I look forward to meeting you at the Pier cleanup site this year. But there are many more to choose from! Please register today.

Heal the Bay, in association with, is hosting a unique pop-up event at the Santa Monica Pier Aquarium on Jan. 26. Here, the Aquarium’s outreach manager Randi Parent reveals a sneak peak of the evening’s exciting lineup.

What better setting for an evening entitled: “Life Aquatic – Ocean Dwellers + Storytellers,” than the Santa Monica Pier Aquarium?

On Thursday, January 26, in association with, Heal the Bay is hosting a lively, local group of storytellers ready to share unscripted tales inspired by their personal connections to the ocean. Musical improv and the Aquarium’s tanks teeming with marine life serve as the perfect accompaniment for this unique pop-up storytelling event.

Snag your event tickets while space is still available. All proceeds benefit Heal the Bay., which produces the pop-up storytelling event series has revealed part of the lineup for our event on Jan 26th, including the following speakers and musicians.

Sneak Peek: Lineup for “Life Aquatic – Ocean Dwellers + Storytellers”

Jeff Ho

Take a cultural trip back to Santa Monica’s “Dogtown” days with storyteller Jeff Ho, Santa Monica’s legendary surfboard manufacturer and creator of the Zephyr skate team.

Marion Clark

Join Marion Clark of Surf Academy and Surf Bus Foundation, as she takes us to the powerful waves of the North Shore to accept an unexpected invitation.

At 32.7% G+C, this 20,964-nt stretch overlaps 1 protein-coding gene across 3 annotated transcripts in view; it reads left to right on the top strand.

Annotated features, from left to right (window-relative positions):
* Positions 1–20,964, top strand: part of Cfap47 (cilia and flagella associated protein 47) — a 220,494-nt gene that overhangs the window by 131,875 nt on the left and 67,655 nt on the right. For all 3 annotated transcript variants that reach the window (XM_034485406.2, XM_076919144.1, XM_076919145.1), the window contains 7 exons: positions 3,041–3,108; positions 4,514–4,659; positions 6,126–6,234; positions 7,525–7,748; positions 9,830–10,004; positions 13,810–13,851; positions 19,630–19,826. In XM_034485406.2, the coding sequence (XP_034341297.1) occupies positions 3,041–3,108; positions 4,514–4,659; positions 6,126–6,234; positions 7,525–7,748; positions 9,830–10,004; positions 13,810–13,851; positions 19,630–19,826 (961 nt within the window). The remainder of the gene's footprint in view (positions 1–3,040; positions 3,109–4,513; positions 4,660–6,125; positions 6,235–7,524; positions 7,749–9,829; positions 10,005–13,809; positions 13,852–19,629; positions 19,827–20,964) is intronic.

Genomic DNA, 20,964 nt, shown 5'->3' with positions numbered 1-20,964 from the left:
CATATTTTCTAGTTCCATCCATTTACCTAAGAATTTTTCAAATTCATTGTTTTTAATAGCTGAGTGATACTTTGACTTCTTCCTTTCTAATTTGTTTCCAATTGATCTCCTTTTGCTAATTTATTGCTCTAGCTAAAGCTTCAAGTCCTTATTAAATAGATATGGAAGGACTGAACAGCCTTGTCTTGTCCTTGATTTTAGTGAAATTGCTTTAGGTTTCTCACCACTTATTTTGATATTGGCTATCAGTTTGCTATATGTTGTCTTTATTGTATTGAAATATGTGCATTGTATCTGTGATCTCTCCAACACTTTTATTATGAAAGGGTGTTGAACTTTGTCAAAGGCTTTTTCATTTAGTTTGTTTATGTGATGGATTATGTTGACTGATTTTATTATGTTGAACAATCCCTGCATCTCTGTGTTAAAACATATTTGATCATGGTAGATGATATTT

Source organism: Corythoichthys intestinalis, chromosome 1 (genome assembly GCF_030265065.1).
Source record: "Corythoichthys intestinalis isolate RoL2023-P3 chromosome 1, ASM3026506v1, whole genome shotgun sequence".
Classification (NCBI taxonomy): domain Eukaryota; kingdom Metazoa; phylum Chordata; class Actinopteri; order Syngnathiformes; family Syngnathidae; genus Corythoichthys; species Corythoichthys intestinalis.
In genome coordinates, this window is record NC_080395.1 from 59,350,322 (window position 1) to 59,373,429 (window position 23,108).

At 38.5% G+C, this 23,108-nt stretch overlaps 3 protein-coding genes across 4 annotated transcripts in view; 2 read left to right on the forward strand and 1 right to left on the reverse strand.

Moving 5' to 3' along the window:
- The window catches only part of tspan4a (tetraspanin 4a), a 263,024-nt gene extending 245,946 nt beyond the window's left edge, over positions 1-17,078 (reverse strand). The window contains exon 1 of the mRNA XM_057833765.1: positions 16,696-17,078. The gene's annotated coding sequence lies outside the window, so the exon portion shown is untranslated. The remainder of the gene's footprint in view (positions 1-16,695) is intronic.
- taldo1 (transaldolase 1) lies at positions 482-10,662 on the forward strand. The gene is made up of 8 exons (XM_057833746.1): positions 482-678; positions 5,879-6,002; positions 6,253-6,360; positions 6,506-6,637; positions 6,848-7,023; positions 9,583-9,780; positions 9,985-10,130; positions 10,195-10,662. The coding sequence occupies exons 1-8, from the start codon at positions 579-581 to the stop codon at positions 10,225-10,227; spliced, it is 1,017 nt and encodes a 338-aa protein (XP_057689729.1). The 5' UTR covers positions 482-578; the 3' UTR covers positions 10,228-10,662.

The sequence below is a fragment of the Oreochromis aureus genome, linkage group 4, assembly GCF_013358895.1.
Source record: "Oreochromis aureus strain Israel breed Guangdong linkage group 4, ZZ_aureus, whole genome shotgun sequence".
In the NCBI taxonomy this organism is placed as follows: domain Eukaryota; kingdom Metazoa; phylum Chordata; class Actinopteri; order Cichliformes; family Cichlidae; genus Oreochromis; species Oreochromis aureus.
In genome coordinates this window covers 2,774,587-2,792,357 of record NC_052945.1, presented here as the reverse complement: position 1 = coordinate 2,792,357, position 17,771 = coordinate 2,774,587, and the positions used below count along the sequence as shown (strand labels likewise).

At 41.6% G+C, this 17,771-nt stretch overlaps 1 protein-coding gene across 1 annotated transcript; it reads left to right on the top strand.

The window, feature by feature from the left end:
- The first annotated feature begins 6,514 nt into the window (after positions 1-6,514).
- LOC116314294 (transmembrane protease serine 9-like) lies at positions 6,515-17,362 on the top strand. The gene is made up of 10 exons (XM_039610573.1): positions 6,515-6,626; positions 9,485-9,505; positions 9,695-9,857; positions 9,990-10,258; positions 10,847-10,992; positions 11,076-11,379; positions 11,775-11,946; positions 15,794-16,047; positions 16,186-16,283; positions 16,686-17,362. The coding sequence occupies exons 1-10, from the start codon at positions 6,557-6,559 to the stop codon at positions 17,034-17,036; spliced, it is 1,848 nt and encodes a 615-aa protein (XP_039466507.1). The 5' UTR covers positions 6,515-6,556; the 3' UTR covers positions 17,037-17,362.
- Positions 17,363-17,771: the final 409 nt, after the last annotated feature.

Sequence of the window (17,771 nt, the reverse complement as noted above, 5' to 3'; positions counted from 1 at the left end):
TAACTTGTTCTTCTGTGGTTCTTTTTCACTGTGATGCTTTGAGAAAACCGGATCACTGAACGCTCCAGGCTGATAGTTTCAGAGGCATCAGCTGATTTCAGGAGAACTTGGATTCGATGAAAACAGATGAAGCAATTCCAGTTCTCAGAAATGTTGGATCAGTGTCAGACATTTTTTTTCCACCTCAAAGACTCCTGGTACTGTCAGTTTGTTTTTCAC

Gregory Bonann, Two Days After “The Rescue” In 1989.

Hear 47-year LA County Lifeguard and Baywatch co-creator Gregory Bonann’s story, as he takes us back to an unforgettable tour of local beaches, while he introduced the original team of Baywatch writers to the world of lifeguarding, and how he ended up earning the Medal of Valor.

Michelle Packman

Add a few more awesome storytellers and ace musicians – including cellist and LA/OC teacher Michelle Packman, singer and songwriter Kira Lingman, as well as Jim “Kimo” West, famous for his slack key guitar playing, and his 30 years playing with “Weird Al” Yankovic – and this will be an evening of eclectic, surprising, and inspiring experiences not to be missed.

Tickets are $20, with all proceeds going to Heal the Bay. Space is limited, so please RSVP in advance.

January 19, 2016 — Aquarium Outreach Manager Randi Parent can’t hide her soft spot for her newest officemate: Our baby giant black sea bass!